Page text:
activism | MIT Center for Civic Media

So, What is "Speculative Civic Media"?

This is my first post here, so hello. I’m Raafat, here at MIT for a couple of years of research at the Art, Culture and Technology program. I’m on this blog because I’m taking the "Intro to Civic Media" class this semester. Speaking from a Contemporary Art vantage point, it could be argued that defining an era by time/situation (Contemporary) rather than “formal” discourse (i.e. Modernism) is a label for a transition that has been kidnapped by an external, non-art-related factor. Art today, as a ubiquitous global product conforms more to a global market (kidnapper) than to art itself. This is not to say that art needs to be autonomous, but the expectations of it in “social impact” and “cultural influence” should be assessed based on the above-mentioned reality.

Comparisons could be drawn with contemporary revolutions that were kidnapped and/or derailed by forces that are more sustainable than “careful and slow" liberation. The Egyptian revolution was kidnapped first by the Muslim brotherhood and then by the military. The Syrian war is still oscillating between resisting a dictatorship and a fear of what might replace it given derailed temporary victories around it.

Visualizing Impact: Data Driven Journalism in Palestine

This is a liveblog of a talk by Ramzi Jaber entitled Visualizing Impact: Data Driven Journalism in Palestine at MIT on February 27, 2015. It was blogged by Erhardt Graeff and Dalia Othman.

 

 

Ramzi Jaber is the co-founder and co-director of Visualizing Palestine, an initiative to amplify civil society actors working in Palestine through powerful and shareable design work. It is the first project of a larger effort called Visualizing Impact, an interdisciplinary nonprofit.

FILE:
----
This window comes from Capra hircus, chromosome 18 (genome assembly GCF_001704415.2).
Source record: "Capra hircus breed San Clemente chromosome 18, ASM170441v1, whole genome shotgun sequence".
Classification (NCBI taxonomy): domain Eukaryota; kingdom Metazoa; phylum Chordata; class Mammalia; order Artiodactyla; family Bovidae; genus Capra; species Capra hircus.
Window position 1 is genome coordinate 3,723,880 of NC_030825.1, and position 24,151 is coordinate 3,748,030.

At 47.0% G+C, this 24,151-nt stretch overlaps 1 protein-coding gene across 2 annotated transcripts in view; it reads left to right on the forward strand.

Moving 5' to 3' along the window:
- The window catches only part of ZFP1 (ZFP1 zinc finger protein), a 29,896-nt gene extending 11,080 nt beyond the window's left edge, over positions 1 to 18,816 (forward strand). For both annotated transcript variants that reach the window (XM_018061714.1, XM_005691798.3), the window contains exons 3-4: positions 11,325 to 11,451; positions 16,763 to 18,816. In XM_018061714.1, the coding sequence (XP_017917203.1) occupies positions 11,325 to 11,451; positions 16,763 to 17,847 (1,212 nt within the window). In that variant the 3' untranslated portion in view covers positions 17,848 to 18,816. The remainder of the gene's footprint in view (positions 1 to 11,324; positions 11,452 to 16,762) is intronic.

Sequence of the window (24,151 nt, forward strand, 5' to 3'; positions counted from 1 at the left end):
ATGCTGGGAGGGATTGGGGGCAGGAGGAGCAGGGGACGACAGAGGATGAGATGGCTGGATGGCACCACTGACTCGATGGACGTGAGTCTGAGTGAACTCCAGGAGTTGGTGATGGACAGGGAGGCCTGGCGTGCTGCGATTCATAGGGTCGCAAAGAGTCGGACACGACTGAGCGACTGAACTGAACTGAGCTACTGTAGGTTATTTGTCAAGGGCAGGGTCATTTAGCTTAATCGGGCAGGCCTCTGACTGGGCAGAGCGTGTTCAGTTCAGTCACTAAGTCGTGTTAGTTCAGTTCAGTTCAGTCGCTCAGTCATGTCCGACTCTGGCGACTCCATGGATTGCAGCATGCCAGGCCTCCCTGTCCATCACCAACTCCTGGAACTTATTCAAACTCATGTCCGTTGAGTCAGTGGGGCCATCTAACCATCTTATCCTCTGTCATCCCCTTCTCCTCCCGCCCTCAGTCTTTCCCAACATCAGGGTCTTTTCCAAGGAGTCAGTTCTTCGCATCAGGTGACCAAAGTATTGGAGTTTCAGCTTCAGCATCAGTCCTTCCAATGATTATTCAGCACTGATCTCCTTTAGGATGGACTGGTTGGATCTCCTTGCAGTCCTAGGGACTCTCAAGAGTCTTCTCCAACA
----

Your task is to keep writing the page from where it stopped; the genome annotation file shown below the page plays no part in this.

Ramzi begins by showing a data visualization of politician’s salaries across the Arab world and Africa. It was inspired by Lebanese politicians salary, where politicians still earn their salary after their deaths. In the case of Norway and Hungary the politician earns more than the citizen, but still stares the citizen in the face. Lebanon and Jordan at about 15 times and Palestine at 24 times and Kenya at 97 times are far from the average citizen. 

Visualizing Impact is about "visual stories for social justice." Ramzi mentions the issue of administrative detention—an archaic law, a vestige of British colonialism—that is still being used and exploited to put thousands in jail. It has been used by Lebanon, Israel, and Jordan. One detainee, Khader Adnan, had enough and started a hunger strike. A campaign started on Twitter to support Adnan with the hashtag #dying2live. It wasn’t until day 50 that the first media outlet (Al Jazeera) reported on Khader Adnan's hunger strike, then other outlets followed around the world. Eventually at day 66 Khader Adnan ended his hunger strike and was soon released. 

Supporting Change from Outside Systems with Design and Data: Stuart Geiger on Successor Systems